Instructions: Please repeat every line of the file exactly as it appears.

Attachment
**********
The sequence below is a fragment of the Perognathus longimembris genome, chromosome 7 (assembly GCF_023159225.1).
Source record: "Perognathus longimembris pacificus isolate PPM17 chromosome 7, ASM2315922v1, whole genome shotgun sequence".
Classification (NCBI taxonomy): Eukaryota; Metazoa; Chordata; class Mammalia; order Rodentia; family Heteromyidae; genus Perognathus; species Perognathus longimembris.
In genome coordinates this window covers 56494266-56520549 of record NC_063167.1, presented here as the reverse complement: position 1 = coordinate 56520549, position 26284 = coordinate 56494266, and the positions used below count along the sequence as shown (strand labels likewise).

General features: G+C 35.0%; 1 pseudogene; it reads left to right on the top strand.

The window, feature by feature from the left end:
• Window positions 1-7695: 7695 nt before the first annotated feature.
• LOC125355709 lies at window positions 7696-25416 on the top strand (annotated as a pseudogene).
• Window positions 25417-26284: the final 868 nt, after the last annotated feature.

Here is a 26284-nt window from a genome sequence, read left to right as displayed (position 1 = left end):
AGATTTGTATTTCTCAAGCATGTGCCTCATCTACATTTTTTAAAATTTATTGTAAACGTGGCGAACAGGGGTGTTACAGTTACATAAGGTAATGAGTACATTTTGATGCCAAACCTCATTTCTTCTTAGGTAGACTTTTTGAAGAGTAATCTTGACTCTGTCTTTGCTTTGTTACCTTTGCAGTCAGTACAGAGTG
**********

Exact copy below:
The sequence below is a fragment of the Perognathus longimembris genome, chromosome 7 (assembly GCF_023159225.1).
Source record: "Perognathus longimembris pacificus isolate PPM17 chromosome 7, ASM2315922v1, whole genome shotgun sequence".
Classification (NCBI taxonomy): Eukaryota; Metazoa; Chordata; class Mammalia; order Rodentia; family Heteromyidae; genus Perognathus; species Perognathus longimembris.
In genome coordinates this window covers 56494266-56520549 of record NC_063167.1, presented here as the reverse complement: position 1 = coordinate 56520549, position 26284 = coordinate 56494266, and the positions used below count along the sequence as shown (strand labels likewise).

General features: G+C 35.0%; 1 pseudogene; it reads left to right on the top strand.

The window, feature by feature from the left end:
• Window positions 1-7695: 7695 nt before the first annotated feature.
• LOC125355709 lies at window positions 7696-25416 on the top strand (annotated as a pseudogene).
• Window positions 25417-26284: the final 868 nt, after the last annotated feature.

Here is a 26284-nt window from a genome sequence, read left to right as displayed (position 1 = left end):
AGATTTGTATTTCTCAAGCATGTGCCTCATCTACATTTTTTAAAATTTATTGTAAACGTGGCGAACAGGGGTGTTACAGTTACATAAGGTAATGAGTACATTTTGATGCCAAACCTCATTTCTTCTTAGGTAGACTTTTTGAAGAGTAATCTTGACTCTGTCTTTGCTTTGTTACCTTTGCAGTCAGTACAGAGTG